If I were to offer a brief history:
In 1975, the Hamburg-based company URW published Ikarus, the first computerized system for designing outline-based fonts. Ikarus evolved for quite a few years. Peter van Blokland ported it to the Mac as Ikarus M. The successor of URW, URW++ together with Dutch Type Library continued development of Ikarus based-tools under the DTL FontMaster brand. There some very capable apps in the package though the user interface of some may be a bit dated.
In 1985, Altsys, a Texas-based company, developed Fontographer, the first Macintosh app that allowed drawing with Bézier curves, and the first PostScript Type 1 font editor. Altsys later extended Fontographer into Freehand, a full-blown vector graphic editor, then was acquired by Macromedia and later by Adobe.
The development of Fontographer stalled for a decade. Portions of the software ended up as part of Flash, Freehand was abandoned but Fontographer was sold to FontLab.
Around 1990, FontLab was formed as a U.S.-Russian collaboration. It developed the FontLab font editor and a few other tools (TypeTool, ScanFont, TransType).
Also in the early 1990s, Peter van Blokland, Erik van Blokland and Just van Rossum created RoboFog, an extended version of Fontographer 3.5 that included support for Python, a scripting language created by Just’s brother Guido van Rossum.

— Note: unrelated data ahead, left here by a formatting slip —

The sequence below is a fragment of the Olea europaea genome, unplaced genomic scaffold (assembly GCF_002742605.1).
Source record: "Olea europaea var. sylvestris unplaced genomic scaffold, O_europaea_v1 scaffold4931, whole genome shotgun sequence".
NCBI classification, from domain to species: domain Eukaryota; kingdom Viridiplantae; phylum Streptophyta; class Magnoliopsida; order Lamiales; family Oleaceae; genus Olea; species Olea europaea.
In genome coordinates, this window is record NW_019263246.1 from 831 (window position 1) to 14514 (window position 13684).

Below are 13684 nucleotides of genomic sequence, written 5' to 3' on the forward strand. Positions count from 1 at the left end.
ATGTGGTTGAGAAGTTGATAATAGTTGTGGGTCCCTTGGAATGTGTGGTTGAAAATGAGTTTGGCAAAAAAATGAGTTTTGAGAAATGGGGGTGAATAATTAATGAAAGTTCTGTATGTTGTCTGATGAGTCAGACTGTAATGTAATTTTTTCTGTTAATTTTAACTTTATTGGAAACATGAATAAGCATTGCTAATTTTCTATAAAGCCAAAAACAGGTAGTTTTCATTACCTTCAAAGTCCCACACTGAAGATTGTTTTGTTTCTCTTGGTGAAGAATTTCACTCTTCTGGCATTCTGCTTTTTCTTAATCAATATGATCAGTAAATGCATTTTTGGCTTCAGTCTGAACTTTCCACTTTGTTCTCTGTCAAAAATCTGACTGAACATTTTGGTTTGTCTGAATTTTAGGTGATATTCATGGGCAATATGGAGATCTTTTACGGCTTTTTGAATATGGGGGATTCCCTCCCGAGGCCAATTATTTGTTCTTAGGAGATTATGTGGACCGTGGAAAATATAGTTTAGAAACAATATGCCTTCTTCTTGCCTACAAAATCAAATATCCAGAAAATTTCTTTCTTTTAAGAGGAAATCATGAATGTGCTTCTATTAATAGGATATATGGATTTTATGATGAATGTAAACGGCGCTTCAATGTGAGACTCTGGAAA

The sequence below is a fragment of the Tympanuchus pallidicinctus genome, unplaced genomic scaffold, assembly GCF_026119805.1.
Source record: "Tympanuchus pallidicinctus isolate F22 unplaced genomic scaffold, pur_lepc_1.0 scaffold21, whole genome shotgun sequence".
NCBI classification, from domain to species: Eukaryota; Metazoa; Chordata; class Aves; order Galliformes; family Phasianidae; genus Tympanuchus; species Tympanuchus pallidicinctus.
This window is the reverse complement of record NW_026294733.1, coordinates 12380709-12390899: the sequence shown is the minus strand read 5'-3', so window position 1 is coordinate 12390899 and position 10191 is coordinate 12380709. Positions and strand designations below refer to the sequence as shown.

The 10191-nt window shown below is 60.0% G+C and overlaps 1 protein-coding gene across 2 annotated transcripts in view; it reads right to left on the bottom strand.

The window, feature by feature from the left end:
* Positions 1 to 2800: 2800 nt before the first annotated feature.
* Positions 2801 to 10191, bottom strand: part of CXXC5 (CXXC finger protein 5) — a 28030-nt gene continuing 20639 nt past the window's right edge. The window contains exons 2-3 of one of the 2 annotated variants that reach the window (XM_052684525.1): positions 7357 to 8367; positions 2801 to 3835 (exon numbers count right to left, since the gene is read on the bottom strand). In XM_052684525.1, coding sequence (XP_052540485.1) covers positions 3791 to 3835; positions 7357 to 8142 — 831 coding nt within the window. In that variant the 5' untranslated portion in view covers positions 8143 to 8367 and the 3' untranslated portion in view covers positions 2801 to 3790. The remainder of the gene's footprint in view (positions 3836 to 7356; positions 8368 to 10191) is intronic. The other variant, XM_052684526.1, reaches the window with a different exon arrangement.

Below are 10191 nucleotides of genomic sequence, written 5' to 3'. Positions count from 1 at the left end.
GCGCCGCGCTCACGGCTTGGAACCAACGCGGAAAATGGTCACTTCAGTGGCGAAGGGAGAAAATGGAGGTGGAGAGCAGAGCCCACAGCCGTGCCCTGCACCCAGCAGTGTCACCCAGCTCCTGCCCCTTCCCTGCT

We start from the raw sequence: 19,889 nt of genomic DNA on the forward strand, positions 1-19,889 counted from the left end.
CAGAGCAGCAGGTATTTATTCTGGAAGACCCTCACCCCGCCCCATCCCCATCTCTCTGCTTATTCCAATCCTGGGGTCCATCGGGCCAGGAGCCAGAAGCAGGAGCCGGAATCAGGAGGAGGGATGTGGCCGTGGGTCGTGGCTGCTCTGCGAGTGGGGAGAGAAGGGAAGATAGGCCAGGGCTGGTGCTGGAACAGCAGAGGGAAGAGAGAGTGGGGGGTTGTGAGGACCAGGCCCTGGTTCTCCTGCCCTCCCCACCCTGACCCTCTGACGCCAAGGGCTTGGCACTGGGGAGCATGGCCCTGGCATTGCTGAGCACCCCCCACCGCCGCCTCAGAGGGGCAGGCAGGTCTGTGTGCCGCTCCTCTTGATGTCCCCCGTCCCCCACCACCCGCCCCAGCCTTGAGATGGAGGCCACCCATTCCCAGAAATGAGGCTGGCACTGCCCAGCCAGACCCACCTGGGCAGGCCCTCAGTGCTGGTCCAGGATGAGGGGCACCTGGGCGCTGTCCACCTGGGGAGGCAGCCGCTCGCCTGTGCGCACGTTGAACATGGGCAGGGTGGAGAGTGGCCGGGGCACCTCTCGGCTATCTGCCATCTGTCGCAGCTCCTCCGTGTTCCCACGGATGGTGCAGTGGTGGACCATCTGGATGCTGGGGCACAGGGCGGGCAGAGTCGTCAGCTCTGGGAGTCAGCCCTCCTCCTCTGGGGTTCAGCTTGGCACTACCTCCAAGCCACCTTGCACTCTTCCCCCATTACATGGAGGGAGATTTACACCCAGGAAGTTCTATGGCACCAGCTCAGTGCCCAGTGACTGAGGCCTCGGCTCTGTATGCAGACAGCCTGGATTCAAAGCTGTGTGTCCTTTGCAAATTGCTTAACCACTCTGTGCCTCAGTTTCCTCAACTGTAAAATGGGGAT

One of the engineers who originally created the TrueType font format at Apple, and the inventor of the TrueType hinting language, Sampo Kaasila, started his own company Type Solutions, later acquired by Bitstream and ultimately by Monotype. Among other things, he created TypeMan, an app for TrueType hinting. The app was acquired by Microsoft and extended by Beat Stamm to become VTT, the visual TrueType hinting tool, which is available for free.
In 2001, FontLab 4.0 added support for FobtLab, and a few years later the RoboFog team created a Python library called RoboFab which allowed running scripts written for RoboFog to be run within FontLab.
All these apps were commercial and ran mostly on Mac OS or Windows.
In the late 1990s, Just van Rossum wrote fontTools/TTX, a pure-Python opensource parsing and manipulation toolkit for OpenType fonts.
In the early 2000s, an ex-Netscape programmer George Williams started developing FontForge (originally under a different name), the first opensource GUI font editor. It borrowed many UI ideas form FontLab and Fontographer but also included many original ideas and had also remarkably complete support for various font formats and their technical aspects. It also included Python support.
Also since the late 1990s, David Turner and Werner Lemberg have been developing FreeType, an opensource font rasterization library.
Also in the early 2000s, Adobe published a C- and Python-based toolkit, the AFDKO, which has been used by pretty much all GUI font editors to build CFF-flavored OpenType fonts. Originally proprietary, AFDKO is now opensource except a few bits.
FontLab published FontLab Studio 5 for Mac OS X and Windows, a GUI font editor that had been used to create the majority of currently shipping OpenType fonts. It included a simplified UI for TrueType hinting inspired by VTT, Python and AFDKO support and tools for both type design and technical font work.